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The Political Economy of Monetary Solidarity: Understanding the Experiment of the Euro

Friday, February 19, 2016, 11:00 am – 1:00 pm


The Political economy Research Group  and the Center for European Union Research cordially invite you to

The Political Economy of Monetary Solidarity: Understanding the Experiment of the Euro

Guest lecture by Waltraud Schelkle



 Schelkle's research takes a novel political economy approach to understanding European monetary integration by arguing that it should be understood as a risk-sharing mechanism beyond a national level. Her research shows how this monetary solidarity works and why it may fail in three areas of coordinated policy-making: labor markets and social policy, financial market integration, and macroeconomic stabilization. Schelkle’s research contains case studies contrasting monetary unions of Europe and the United States.

Waltraud Schelkle is an Associate Professor of Political Economy at the European Institute and has been at LSE since autumn 2001, teaching courses on the political economy of European integration at MSc and PhD level. She is an Adjunct Professor of economics at the Economics Department of the Free University of Berlin where she did a post-doctorate degree (Habilitation) in 1999 with a thesis on "The new theory of monetary integration" (published in German in 2001). Dr Schelkle is also a (non-resident) Senior Fellow at the American Institute for Contemporary German Studies (AICGS), Johns Hopkins University, Washington D.C. and Chair of the Advisory Board of the Centre for Social Policy Research (Zentrum für Sozialpolitik) in Bremen.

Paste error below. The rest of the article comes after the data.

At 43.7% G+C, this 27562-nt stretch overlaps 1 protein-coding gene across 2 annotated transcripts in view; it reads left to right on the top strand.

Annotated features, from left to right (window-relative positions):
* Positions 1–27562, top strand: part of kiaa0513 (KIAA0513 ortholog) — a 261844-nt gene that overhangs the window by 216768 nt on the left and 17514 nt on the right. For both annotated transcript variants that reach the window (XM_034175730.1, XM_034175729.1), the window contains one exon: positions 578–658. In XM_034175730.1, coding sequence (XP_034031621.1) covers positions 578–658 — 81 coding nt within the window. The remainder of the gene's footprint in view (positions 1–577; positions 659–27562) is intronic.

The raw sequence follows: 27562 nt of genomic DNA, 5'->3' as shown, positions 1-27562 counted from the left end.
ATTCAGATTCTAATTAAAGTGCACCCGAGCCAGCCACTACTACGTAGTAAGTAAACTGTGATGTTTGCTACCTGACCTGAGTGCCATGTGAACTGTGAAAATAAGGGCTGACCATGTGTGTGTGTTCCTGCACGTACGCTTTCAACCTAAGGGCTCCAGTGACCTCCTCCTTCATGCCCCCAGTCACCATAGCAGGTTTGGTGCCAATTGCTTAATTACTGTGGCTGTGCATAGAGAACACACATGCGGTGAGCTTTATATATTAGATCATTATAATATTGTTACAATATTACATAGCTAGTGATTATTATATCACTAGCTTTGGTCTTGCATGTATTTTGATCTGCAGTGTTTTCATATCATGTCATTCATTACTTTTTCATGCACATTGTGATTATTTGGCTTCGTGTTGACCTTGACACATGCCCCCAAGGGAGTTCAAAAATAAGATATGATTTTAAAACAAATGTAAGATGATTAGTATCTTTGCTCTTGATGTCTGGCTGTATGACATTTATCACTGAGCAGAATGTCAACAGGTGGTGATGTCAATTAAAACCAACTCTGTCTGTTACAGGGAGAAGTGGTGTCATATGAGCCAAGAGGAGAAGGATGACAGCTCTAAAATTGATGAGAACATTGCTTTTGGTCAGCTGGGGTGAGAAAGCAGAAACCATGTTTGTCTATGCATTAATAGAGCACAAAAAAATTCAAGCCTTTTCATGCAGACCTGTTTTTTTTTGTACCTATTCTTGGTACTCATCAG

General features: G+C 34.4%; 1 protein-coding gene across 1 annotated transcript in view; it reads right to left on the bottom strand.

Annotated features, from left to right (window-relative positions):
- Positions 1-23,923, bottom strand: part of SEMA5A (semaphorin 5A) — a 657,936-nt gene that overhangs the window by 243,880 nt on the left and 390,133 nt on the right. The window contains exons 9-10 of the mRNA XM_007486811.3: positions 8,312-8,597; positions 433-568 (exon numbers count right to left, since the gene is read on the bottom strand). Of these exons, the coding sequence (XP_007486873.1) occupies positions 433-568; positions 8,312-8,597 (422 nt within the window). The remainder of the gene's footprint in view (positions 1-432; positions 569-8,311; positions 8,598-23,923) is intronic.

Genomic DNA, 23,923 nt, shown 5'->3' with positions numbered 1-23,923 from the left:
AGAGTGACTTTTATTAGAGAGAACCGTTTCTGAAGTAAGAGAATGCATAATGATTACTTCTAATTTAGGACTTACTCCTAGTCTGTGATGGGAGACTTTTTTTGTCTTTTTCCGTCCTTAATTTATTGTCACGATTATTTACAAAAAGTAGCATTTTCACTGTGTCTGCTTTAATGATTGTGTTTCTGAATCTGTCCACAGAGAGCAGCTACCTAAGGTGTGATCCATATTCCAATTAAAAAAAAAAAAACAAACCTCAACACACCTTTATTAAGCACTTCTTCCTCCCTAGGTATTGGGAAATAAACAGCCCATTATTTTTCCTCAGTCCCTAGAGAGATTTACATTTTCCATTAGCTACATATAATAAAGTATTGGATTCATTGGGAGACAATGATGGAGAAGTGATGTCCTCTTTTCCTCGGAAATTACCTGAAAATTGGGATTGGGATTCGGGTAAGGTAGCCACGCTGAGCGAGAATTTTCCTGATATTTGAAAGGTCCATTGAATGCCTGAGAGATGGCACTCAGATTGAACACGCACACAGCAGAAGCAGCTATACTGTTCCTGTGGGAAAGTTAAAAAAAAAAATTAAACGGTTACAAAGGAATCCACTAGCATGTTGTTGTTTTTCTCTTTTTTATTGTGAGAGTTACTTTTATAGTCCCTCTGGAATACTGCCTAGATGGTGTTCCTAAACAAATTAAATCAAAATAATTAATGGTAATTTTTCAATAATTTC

She has previously worked as a development economist, from 1989-2002 as a staff member of the German Institute of Development in Berlin with a research focus on the financial system in development and doing her first PhD on India's development as a monetary economy since Independence (London 1994). Other earlier appointments include two Research Fellowships at Johns Hopkins University, Washington, DC, and Visiting Professor of International Economic Relations at the Free University of Berlin before coming to London. Her research interests are the evolving economic governance of EMU and social policy reforms directed at financial markets.

Download the lecture poster here.